Fat Like You

Filed Under: Life

I’ve always been “bigger”.[1]

I had boobs in fifth grade. I had guys checking out way sooner than they should have. I shudder to think about that now that I have a daughter.

I can vividly remember an uncle of mine carrying me up the stairs of his house as I played opossum and him remarking to my aunt, “She’s so damn heavy!” I was seven.

I’ve felt like shit about my weight my entire life. I’ve written about it here a couple of times. I’ve started and stopped exercising a couple of times. I’ve drastically cut my calorie intake. I’ve eaten everything in sight. I’ve berated myself. I’ve refused to look in mirrors. I’ve been in a bad, bad place in my head because of my weight.

And I finally realized this routine of self-flagellation had to stop. And it has. Part of my problem was I was blaming everyone other than myself. I finally admitted I was the only one who could work my ass down to a more manageable size. For a perfect example of what it takes to man up, look to Renee.[2] That woman has the drive of a…insert some sort of fast car here.[3]

I woke up one morning, looked in the mirror and said, “Wow. You really are fat.” Then I put on my clothes and went on with my day. Somehow, my brain realized I could change all that and I’ve made piece with how I look because it isn’t permanent.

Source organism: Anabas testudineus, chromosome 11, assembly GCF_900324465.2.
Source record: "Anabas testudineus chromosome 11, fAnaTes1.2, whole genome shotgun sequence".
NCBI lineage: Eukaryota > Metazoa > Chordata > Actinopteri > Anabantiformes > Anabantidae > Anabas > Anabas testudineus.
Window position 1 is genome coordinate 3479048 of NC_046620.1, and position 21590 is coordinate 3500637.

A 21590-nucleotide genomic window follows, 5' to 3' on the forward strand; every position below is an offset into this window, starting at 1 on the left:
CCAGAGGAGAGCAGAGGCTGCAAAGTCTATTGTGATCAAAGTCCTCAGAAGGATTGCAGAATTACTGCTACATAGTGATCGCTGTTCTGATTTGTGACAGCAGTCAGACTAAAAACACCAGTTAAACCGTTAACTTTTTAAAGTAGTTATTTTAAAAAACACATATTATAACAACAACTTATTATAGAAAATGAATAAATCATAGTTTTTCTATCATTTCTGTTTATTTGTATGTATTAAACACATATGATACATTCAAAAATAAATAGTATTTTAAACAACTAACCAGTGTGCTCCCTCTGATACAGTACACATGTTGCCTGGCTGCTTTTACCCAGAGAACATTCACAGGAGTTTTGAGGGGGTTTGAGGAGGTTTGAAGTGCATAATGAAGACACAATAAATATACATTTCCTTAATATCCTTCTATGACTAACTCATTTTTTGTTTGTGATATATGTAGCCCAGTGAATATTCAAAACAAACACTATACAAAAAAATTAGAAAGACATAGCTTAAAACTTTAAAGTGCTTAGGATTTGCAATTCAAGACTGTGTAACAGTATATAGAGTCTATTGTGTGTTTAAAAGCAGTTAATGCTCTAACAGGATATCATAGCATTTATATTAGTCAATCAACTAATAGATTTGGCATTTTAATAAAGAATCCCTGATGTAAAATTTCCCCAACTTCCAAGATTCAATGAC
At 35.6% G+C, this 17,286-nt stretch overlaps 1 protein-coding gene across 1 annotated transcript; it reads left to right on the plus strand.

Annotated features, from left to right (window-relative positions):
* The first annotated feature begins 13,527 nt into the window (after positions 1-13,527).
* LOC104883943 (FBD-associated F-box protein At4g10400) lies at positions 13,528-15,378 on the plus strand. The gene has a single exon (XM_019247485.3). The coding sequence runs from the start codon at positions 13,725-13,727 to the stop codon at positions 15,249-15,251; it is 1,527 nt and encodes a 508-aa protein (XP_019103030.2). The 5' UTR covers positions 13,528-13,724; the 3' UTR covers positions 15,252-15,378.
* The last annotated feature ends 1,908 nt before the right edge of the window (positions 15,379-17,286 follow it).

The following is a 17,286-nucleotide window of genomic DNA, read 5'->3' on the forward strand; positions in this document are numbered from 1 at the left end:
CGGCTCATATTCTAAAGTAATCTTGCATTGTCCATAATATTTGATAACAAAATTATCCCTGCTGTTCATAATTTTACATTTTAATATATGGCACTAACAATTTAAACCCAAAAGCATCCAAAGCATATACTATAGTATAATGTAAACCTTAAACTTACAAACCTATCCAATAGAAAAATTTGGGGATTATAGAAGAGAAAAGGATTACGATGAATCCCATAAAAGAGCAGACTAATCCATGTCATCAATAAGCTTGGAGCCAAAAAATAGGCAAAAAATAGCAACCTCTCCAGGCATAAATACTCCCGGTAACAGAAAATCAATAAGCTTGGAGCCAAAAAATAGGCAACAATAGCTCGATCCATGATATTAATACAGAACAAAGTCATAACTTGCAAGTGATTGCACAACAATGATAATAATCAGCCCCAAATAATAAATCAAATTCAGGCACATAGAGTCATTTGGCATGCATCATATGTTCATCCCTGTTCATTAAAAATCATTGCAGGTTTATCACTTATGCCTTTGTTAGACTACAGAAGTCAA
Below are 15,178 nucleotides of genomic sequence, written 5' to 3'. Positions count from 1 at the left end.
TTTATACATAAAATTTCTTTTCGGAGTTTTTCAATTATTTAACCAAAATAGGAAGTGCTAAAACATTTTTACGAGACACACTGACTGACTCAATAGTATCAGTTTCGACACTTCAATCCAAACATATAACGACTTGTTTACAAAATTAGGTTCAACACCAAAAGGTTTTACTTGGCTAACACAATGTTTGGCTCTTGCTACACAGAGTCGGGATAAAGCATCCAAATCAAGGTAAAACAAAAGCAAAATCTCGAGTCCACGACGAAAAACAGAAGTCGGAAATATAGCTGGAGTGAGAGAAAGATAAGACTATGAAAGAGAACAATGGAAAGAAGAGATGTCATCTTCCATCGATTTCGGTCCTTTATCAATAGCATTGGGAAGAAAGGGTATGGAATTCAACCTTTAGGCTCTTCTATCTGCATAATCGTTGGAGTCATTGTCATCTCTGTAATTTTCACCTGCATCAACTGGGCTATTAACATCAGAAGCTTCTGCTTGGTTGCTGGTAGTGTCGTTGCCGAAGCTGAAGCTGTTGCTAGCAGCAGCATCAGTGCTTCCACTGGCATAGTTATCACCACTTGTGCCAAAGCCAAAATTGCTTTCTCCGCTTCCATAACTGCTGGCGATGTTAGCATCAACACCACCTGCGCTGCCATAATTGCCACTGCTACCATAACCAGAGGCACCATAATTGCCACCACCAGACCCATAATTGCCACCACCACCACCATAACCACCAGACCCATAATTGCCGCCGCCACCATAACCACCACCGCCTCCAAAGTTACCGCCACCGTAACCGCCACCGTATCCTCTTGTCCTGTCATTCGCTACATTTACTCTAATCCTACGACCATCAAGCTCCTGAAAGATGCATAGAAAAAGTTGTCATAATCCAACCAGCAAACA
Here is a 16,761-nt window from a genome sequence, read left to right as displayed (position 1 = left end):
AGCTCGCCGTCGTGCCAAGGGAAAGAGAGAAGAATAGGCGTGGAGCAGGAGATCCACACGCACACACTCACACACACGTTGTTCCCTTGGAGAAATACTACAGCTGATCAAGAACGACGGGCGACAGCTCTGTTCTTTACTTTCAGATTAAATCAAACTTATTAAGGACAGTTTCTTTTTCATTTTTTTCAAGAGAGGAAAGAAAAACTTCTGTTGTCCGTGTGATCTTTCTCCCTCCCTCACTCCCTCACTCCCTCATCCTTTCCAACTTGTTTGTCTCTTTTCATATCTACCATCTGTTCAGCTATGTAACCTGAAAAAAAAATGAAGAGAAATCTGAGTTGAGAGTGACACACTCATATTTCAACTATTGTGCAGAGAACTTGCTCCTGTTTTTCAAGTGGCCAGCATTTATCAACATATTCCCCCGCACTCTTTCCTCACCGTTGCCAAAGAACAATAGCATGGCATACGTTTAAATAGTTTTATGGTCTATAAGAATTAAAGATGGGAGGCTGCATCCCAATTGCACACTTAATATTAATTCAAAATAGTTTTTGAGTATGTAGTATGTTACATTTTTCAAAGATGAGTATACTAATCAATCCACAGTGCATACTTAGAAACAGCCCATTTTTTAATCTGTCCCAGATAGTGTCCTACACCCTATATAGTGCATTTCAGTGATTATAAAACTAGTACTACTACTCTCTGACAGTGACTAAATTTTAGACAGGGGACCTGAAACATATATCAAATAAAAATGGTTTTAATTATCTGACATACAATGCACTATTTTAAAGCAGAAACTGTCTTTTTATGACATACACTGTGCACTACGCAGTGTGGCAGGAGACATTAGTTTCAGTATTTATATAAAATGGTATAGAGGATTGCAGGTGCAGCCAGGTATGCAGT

So when we were sitting at the dinner table and Cara told me she wanted to be, “fat like you,” it didn’t bother me; I was surprised it didn’t hurt my feelings. Hell. She was just pointing out the obvious and what three year old doesn’t want to be just like her mother?

There’s a fine line to walk here.

The concept of “hurt feelings” is hard to explain to Cara right now. She almost gets it but isn’t there quite yet. If it’s true then what’s wrong with saying the truth? Also, why does it hurt people’s feelings when you call them fat?


All we can do right now is keep with the occasionally healthy food and the family outdoor activities and wait for her to develop the brain power to “get” what we’re trying to teach her.

There’s no moral to this story. Things are as they are and we’re in a holding pattern.

At least I don’t hate myself as much as I used to. That’s good.


  1. [1]Except for a few months when Tucker was at Basic and A School. Not sure what happened there.
  2. [2]I called her Ireene at a party once. I blame the open bar and the very generous bartender.
  3. [3]I’m not so great with the motor-vehicle references.